Haha! It only took several years but my hectoring finally pays off. Now for the full set of Jupyter keyboard shortcuts…

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SQL Server’s Central Management Server

Lee Markup builds a SQL Server inventory:

Today, we will be looking at using T-SQL and a Central Management Server to create a SQL Server inventory. Let’s say that you’re  new at this company or in this role and all you have right now is the list of SQL Servers that people know about. you haven’t been able to run the MAP Toolkit or maybe you’ve been told that you can’t run it for some reason. the list of SQL Servers that people “just know about” probably isn’t anywhere near complete, but you have to start somewhere.

These things are a life-saver, especially once you have more than a couple of instances to worry about.

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Version Control for SSMS Templates

Kevin Chant saves some templates:

Previously I wrote a post about how to do version control for SQL Server Management Studio templates using Azure Repos. I wanted to highlight some things I did not point out in that post. In addition, I thought it was only fair that I showed how to do it with GitHub.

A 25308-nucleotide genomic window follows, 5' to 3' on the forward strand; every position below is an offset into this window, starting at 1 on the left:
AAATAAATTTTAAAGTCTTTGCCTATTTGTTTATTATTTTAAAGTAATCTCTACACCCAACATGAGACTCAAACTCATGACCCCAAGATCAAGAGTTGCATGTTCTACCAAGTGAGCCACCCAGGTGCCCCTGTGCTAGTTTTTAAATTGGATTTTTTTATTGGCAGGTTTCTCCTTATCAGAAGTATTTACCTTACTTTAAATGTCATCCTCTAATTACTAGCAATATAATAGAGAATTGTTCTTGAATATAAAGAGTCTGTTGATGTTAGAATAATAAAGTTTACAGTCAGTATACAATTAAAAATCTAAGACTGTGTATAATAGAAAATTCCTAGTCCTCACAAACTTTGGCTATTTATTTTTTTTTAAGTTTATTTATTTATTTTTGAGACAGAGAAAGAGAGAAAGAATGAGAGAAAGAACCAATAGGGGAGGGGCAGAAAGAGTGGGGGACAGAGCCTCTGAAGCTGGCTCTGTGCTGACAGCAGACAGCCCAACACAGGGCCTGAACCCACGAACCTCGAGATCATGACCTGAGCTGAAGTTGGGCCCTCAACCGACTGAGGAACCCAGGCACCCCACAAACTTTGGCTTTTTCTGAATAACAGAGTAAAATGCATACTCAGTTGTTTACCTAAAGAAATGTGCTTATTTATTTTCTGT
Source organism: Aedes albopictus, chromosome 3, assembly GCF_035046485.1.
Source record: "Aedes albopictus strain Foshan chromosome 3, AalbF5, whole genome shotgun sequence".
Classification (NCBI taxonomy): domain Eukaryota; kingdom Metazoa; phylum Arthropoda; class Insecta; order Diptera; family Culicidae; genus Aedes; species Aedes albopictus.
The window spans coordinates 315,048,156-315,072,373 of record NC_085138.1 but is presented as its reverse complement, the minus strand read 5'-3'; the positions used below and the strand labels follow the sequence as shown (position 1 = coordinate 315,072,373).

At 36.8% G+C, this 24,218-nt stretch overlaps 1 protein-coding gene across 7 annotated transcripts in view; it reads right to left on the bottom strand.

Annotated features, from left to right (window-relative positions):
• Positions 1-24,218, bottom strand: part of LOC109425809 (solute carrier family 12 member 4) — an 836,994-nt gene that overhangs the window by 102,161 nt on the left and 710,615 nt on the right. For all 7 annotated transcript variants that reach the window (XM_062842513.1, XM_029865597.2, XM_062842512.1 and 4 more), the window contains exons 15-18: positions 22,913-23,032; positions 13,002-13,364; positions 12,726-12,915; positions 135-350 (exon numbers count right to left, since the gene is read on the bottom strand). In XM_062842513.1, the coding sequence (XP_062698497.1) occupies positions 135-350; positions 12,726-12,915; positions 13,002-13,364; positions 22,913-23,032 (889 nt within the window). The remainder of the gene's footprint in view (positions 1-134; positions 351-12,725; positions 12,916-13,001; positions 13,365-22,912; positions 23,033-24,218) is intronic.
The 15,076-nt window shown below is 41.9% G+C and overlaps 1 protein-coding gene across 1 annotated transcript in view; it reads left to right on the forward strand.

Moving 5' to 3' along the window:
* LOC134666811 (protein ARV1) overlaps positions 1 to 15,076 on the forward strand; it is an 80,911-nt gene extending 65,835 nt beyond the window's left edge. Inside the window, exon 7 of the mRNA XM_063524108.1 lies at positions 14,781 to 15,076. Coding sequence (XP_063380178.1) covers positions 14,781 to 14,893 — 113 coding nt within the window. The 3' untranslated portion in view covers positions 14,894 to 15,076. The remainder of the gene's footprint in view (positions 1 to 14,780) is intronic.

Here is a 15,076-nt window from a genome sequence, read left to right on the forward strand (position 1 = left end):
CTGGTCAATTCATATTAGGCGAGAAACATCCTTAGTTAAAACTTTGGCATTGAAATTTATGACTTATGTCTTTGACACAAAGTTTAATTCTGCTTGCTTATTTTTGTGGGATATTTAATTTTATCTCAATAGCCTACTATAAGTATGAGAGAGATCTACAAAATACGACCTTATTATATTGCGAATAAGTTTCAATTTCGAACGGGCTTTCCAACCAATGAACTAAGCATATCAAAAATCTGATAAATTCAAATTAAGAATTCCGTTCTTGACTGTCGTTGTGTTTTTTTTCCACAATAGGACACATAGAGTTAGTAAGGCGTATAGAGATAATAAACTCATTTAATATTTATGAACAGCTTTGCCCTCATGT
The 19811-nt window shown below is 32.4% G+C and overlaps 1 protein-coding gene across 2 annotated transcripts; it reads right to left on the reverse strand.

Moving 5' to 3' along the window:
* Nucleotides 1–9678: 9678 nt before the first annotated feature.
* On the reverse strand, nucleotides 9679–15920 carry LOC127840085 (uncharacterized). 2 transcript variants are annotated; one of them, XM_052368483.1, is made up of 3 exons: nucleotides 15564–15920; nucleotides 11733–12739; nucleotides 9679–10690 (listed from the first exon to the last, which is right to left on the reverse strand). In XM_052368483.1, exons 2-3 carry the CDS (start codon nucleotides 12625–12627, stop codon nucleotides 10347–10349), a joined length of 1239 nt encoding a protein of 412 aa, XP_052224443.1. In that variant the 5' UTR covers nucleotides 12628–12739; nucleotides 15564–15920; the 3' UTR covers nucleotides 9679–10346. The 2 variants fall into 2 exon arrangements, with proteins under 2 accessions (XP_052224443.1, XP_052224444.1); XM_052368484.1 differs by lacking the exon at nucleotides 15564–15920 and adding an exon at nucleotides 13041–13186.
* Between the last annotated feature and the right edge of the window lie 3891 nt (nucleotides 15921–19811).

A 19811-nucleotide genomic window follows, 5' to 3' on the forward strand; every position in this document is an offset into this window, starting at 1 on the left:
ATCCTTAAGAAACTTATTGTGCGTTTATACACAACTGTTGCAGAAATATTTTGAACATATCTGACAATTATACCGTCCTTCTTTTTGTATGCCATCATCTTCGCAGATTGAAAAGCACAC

Plus, in my last T-SQL Tuesday post I mentioned the SQL Server diagnostic queries provided by Glenn Berry. Which reminded me to do this post. Because I want to do an example based on sharing one of the queries with your colleagues via GitHub. Like in the below diagram.

Click through to see the process.

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Fun with the SSMS Extended Events UI

Grant Fritchey airs a few grievances:

I like Extended Events and I regularly use the Session Properties window to create and explore sessions. I’m in the window all the time, noting it’s quirks & odd behaviors, even as it helps me get stuff done. However, found a new one. Let me tell you about just a few of them.

Click through for some examples of UI oddities when working with session properties.

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Finding Looked-Up Columns on Queries

Grant Fritchey searches for included columns:

A common issue in performance is the lookup, key or RID, but the question frequently asked is, which columns are looked up? You need to know in order to try to address the issue. The answer is easy enough to find. Let’s take a quick look.